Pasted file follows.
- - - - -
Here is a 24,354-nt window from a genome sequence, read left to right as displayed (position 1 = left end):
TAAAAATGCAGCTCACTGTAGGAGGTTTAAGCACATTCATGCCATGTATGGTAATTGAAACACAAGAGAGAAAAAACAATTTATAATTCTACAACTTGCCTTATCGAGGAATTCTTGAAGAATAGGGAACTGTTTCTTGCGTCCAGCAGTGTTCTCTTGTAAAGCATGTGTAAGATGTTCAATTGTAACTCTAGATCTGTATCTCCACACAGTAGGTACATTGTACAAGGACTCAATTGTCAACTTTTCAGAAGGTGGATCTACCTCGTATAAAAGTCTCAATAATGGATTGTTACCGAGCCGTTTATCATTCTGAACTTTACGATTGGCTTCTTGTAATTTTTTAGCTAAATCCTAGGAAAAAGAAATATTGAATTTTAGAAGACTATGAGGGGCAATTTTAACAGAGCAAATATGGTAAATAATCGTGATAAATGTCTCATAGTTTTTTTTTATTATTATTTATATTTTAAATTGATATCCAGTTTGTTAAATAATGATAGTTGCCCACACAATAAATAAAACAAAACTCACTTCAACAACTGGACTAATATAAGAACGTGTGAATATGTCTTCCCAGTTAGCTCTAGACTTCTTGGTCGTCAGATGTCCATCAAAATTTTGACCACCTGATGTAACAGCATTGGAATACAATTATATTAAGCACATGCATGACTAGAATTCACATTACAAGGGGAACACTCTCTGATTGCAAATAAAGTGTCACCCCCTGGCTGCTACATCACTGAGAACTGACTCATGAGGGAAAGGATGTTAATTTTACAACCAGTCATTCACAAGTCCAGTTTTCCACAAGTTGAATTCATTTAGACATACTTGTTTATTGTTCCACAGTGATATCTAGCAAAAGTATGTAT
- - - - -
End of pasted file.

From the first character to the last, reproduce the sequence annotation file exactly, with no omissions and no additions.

Here is a 24,354-nt window from a genome sequence, read left to right as displayed (position 1 = left end):
TAAAAATGCAGCTCACTGTAGGAGGTTTAAGCACATTCATGCCATGTATGGTAATTGAAACACAAGAGAGAAAAAACAATTTATAATTCTACAACTTGCCTTATCGAGGAATTCTTGAAGAATAGGGAACTGTTTCTTGCGTCCAGCAGTGTTCTCTTGTAAAGCATGTGTAAGATGTTCAATTGTAACTCTAGATCTGTATCTCCACACAGTAGGTACATTGTACAAGGACTCAATTGTCAACTTTTCAGAAGGTGGATCTACCTCGTATAAAAGTCTCAATAATGGATTGTTACCGAGCCGTTTATCATTCTGAACTTTACGATTGGCTTCTTGTAATTTTTTAGCTAAATCCTAGGAAAAAGAAATATTGAATTTTAGAAGACTATGAGGGGCAATTTTAACAGAGCAAATATGGTAAATAATCGTGATAAATGTCTCATAGTTTTTTTTTATTATTATTTATATTTTAAATTGATATCCAGTTTGTTAAATAATGATAGTTGCCCACACAATAAATAAAACAAAACTCACTTCAACAACTGGACTAATATAAGAACGTGTGAATATGTCTTCCCAGTTAGCTCTAGACTTCTTGGTCGTCAGATGTCCATCAAAATTTTGACCACCTGATGTAACAGCATTGGAATACAATTATATTAAGCACATGCATGACTAGAATTCACATTACAAGGGGAACACTCTCTGATTGCAAATAAAGTGTCACCCCCTGGCTGCTACATCACTGAGAACTGACTCATGAGGGAAAGGATGTTAATTTTACAACCAGTCATTCACAAGTCCAGTTTTCCACAAGTTGAATTCATTTAGACATACTTGTTTATTGTTCCACAGTGATATCTAGCAAAAGTATGTAT